- Understand how professionalism affects program quality.
- Learn about the importance of engaging others (staff, families, community partners) to enhance program quality.
- Learn how goal-setting and evaluation contribute to continuous program improvements.
Throughout this course, you have learned about the importance of professionalism. The National Association for the Education of Young Children (NAEYC), the largest professional organization in the field of early care and education, has developed The Code of Ethical Conduct to guide professional behavior. NAEYC has also developed an accreditation process that includes a self-study for early care and education programs to examine how well their program addresses the NAEYC standards for high-quality care and education in programs for young children. The National After School Association (NAA) provides a set of core knowledge and competencies for individuals who work in after school/school-age care environments. The NAA also promotes a Code of Ethics that those working in after school programs should be familiar with and follow in their work with youth and families.
As program leaders, you want your program to be continuously improving, striving to be the best that it can be for children and families. You want your staff to look forward to coming to work in a positive, caring environment where adults are learning and growing professionally. Your high standards and expectations for professional behavior will positively affect the quality of care you provide for children and youth attending your program.
Professionalism and Indicators of Program Quality
When you reflect upon indicators of professional behavior you can see their connection to program quality. As a leader your staff will look to you and treat you differently than each other. There may be days when you feel the staff don't like you, but at all times you need to conduct yourself in such a way that staff and families will always respect you. Your professional behavior will demonstrate your respect for others and in turn, others will respect you. You may have to give difficult information or share disappointing news. This is never easy, but it can be done respectfully with care and sensitivity.
Programs that are continuously changing, growing, and striving to provide the highest-quality programming have strong leaders guiding the way. Program managers and training & curriculum specialists (T&Cs) are responsible for guiding staff to continuously improve the quality of the program. These are a few professional behaviors adapted from the Division for Early Childhood of the Council for Exceptional Children (DEC) Recommended Practices that may contribute to this mission (your program may emphasize others):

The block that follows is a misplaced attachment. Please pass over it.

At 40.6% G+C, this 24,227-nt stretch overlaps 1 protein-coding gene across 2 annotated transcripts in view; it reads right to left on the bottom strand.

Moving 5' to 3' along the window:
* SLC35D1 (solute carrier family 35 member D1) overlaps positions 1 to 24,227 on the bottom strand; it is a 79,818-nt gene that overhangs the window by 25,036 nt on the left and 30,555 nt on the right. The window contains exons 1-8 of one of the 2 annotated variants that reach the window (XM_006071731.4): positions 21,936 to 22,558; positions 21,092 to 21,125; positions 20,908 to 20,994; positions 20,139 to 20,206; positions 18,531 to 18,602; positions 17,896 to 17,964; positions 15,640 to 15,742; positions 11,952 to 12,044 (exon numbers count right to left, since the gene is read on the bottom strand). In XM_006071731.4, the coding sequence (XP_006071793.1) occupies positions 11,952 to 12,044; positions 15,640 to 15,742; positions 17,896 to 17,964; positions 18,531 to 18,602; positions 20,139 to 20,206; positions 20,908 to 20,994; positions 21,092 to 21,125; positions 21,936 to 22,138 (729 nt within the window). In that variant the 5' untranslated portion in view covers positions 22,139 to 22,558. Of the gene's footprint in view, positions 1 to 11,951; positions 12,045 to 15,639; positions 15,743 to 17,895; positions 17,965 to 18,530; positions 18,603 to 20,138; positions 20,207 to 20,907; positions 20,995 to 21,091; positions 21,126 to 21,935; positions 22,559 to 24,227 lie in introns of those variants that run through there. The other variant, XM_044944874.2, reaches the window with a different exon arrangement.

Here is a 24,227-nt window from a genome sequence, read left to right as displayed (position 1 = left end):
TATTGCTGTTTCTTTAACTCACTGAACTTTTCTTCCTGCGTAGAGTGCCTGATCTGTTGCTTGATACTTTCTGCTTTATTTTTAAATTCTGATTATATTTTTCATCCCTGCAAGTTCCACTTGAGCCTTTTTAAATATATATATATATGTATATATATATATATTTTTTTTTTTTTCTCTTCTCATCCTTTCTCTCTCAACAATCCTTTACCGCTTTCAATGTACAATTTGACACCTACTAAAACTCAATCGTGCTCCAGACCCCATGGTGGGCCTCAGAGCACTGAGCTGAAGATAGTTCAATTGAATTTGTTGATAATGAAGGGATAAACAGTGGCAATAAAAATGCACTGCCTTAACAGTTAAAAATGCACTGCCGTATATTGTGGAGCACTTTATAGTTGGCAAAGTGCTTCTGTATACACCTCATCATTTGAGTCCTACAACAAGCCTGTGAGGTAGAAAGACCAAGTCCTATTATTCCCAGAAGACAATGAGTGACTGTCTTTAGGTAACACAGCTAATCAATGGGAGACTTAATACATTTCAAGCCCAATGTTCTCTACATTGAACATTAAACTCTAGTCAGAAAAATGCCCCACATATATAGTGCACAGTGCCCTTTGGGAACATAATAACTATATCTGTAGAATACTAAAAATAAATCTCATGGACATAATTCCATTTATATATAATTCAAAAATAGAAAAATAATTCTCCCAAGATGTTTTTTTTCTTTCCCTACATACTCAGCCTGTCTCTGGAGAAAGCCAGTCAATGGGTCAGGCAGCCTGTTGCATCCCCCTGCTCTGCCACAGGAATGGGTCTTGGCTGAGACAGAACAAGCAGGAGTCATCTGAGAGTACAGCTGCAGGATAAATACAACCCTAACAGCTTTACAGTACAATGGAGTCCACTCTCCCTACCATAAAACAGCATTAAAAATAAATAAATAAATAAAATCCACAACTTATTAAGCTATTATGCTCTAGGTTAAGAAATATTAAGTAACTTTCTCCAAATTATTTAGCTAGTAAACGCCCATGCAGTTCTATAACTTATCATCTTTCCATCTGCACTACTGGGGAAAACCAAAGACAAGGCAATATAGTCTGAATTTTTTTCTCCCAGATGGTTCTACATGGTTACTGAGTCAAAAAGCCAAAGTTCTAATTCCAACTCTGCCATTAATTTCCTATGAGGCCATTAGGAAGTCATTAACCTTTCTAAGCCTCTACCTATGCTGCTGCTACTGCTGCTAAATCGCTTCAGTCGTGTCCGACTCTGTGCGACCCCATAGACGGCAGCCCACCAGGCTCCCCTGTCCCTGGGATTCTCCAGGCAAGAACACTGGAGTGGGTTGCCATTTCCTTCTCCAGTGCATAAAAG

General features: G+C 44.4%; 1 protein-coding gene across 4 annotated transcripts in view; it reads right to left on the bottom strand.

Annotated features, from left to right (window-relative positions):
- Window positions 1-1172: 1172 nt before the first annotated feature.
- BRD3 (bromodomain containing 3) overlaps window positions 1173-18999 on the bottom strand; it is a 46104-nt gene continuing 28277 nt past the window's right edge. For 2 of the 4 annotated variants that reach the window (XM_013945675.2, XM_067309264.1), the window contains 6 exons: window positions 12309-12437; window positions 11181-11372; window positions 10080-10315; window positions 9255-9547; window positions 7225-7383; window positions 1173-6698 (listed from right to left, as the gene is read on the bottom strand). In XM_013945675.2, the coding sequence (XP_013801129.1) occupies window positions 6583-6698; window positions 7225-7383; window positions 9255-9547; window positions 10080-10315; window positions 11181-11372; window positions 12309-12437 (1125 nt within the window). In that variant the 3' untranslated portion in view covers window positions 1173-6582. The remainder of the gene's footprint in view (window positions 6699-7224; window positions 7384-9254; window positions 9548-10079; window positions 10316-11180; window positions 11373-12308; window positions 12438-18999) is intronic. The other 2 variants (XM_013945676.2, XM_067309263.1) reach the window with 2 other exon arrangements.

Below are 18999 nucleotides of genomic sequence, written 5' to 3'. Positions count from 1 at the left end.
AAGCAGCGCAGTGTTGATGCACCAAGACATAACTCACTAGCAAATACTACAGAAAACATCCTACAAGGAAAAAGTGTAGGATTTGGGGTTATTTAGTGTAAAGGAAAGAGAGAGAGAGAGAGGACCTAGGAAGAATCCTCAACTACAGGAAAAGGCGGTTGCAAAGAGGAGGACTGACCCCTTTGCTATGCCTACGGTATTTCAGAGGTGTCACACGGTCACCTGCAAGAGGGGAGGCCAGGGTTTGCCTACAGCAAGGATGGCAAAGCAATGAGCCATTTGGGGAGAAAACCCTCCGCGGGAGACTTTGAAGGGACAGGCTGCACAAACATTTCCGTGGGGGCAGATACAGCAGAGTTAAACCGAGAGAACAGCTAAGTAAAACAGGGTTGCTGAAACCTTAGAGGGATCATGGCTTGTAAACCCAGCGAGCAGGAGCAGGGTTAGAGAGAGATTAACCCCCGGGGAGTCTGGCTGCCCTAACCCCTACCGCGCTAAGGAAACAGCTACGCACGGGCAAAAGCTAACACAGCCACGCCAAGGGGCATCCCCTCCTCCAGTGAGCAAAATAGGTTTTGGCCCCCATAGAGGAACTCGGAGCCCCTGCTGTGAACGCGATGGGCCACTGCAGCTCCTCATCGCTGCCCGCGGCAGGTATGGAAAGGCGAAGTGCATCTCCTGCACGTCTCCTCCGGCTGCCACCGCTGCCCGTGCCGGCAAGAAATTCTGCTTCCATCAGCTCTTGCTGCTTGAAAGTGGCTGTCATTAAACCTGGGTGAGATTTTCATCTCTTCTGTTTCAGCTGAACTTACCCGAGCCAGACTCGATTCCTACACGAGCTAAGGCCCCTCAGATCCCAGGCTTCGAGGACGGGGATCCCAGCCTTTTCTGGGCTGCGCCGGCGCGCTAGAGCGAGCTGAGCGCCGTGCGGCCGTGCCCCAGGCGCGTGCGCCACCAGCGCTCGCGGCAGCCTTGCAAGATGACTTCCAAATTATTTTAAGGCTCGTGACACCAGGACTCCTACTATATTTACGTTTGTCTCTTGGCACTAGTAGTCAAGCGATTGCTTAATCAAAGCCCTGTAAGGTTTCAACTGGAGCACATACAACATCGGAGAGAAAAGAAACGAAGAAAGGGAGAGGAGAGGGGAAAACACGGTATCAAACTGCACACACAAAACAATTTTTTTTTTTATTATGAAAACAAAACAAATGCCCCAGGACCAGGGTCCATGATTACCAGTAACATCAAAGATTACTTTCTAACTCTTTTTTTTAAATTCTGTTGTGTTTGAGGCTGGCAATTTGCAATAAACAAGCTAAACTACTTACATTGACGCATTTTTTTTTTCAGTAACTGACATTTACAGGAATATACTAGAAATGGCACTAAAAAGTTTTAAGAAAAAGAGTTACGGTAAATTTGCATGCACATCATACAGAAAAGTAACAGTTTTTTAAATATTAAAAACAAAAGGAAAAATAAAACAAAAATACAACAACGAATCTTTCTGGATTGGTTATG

- Commit to working within the regulations, practices, codes of ethics, and standards of the profession.
- Demonstrate knowledge of applicable state and agency regulations with respect to such issues as eligibility for services, confidentiality, reporting of child abuse, and others.
- Stay current on the latest research and technology.
- Become skilled at communication, conflict resolution, working with difficult people, ensuring personal safety, setting professional boundaries, and understanding limitations.
- Create a program environment that values openness and collaborative decision-making so staff members are invested in program quality.
T&Cs will be welcome when they engage in professional behaviors that open the door to collaboration:
- Build relationships with teachers (without a trusting relationship, teachers will not be open to feedback).
- Listen carefully to staff and program managers-check for understanding.
- Ask nonjudgmental, probing questions and make statements that extend conversations ("Tell me more about what you are thinking").
- Be comfortable with silence during conversations.
- Use objective, observational data to inform discussions during staff training ("I noticed you wanted me to observe you during story time. Your goal is to ask children more questions during story reading-I kept a tally and you asked three questions today").
Always remember that as a leader and evaluator, you set the tone-your attitude and professional behavior impacts how staff, children, and families feel when they walk into your program. Address issues as they arise, but always remain professional in your interactions.
Engaging Staff, Families, and Community Partners to Enhance Program Quality